By Dr. Amanda Rainey
It had been a quiet Saturday so far when our ER technician’s phone rang signaling that a patient may be on its way in. After speaking to the reception staff, she turned to discuss the call with a very concerned expression.
“It’s a cattle dog that was kicked in the face by a horse. Not sure how bad it is, the owners just wanted to say they were on their way in.” I was worried too, because I’d seen dogs suffering the same injury in various conditions, from fractures of the bones that make up their muzzle to traumatic brain injuries caused by the force of the kick. Our students took the call seriously too, and were waiting up front when the patient arrived.
I think we all breathed a sigh of relief when Gippy trotted into the triage room as if nothing were wrong at all. If you looked at him from the right side of his body you would never know anything had happened, but an obvious abnormality was present and identified just by a glance at the left aspect of his face. All things considered, he had been very fortunate to escape such an encounter with just a large, hoof shaped gash on his muzzle, although it was very deep and we could easily identify what looked like the bones of his face from across the room.
According to his owners, Gippy had been helping work some horses when he got just a little too close and one particularly ornery herd member tagged him as he zipped between the animals. He had been briefly stunned by the blow, but quickly jumped up and went right back at it. In fact, the owners hadn’t known he was hurt until the job was completed due to his strong work ethic and sense of duty. We discussed with them after doing a cursory examination of Gippy that we would need to heavily sedate him, explore the wound and then determine how to close it after evaluating the condition of the tissue. We also recommended performing a CT of his muzzle and skull to look for any fractures that might need to be repaired. The owners preferred if we just did what we could, based on our investigation of the wound, and wanted us to stitch Gippy up to the best of our ability.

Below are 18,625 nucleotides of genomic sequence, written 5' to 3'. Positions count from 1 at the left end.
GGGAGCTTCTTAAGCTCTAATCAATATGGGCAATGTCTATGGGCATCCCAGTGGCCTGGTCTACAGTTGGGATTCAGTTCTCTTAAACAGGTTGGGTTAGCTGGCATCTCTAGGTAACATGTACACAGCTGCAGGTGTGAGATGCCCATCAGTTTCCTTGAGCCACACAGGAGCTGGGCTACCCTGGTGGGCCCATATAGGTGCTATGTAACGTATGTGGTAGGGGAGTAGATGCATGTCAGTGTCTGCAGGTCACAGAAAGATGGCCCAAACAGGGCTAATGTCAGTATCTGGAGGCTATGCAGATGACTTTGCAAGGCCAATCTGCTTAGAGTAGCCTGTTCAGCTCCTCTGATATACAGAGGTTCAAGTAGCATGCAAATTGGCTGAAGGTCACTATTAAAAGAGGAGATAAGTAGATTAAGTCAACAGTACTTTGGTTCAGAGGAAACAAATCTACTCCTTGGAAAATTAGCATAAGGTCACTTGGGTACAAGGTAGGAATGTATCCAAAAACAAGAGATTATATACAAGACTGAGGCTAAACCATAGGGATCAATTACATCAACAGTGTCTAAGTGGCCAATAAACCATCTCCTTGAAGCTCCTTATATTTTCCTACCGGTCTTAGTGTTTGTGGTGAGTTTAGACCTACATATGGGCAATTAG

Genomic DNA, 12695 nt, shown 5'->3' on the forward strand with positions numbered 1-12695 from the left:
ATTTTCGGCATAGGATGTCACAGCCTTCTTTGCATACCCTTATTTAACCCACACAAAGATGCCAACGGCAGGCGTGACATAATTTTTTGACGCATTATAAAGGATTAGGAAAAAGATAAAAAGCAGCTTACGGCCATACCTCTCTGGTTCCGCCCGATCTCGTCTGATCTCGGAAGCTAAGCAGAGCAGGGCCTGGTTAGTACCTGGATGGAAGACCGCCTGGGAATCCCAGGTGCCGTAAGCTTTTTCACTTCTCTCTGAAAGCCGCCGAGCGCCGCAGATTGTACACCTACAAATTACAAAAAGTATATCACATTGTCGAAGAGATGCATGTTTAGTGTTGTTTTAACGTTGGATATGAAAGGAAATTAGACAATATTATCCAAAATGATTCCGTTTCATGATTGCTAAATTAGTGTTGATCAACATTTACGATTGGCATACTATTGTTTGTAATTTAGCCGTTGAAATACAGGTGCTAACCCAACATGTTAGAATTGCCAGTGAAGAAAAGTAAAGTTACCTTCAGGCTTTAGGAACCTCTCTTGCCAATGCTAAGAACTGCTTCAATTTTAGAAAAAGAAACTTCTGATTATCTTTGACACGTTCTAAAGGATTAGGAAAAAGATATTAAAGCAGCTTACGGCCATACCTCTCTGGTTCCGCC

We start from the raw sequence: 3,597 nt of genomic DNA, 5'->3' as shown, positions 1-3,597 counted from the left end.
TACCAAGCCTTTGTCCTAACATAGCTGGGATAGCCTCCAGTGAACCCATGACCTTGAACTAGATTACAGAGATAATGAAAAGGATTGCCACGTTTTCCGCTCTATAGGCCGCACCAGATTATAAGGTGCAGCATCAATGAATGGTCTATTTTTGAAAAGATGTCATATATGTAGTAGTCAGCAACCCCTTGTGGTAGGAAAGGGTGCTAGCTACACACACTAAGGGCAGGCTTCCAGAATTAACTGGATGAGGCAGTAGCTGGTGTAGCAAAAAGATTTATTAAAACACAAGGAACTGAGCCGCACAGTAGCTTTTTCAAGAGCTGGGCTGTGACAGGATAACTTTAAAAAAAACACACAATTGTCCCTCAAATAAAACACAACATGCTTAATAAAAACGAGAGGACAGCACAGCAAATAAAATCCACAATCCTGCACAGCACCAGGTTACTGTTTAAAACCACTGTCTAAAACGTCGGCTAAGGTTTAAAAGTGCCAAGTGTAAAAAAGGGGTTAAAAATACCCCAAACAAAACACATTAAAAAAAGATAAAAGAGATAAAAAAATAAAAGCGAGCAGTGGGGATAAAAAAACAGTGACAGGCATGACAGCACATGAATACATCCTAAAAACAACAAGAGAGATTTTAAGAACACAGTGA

It took a good bit of sedation to relax Gippy enough for us to get a look at his wound and clean it, as he was a manly guy and we could tell he was used to toughing out most any situation. After he was asleep, we clipped all the hair from the wound and flushed it with copious amounts of sterile saline. We applied a final scrub with antiseptic solution and then started making decisions about how to put the laceration back together.
Thankfully for Gippy, most of the muscle and skin of his muzzle was left behind and we were able to appose the edges of both aspects to correct the defect. Sometimes it’s hard to know which tissue goes with what, especially after a trauma has occurred, but we had high hopes that our efforts would be successful.
Gippy recovered from his sedation without incidence, and we sent him home shortly afterwards on antibiotics and oral pain medications. Several weeks later we received a Christmas card from the owners, and inside was a photo of Gippy in action with the horses, taken only a few days before. He was doing great and hadn’t missed a step despite his injury.
(Dr. Amanda Rainey, DVM, is a clinical assistant professor in the small animal clinical sciences department at the University of Tennessee Veterinary Medical Center in Knoxville.)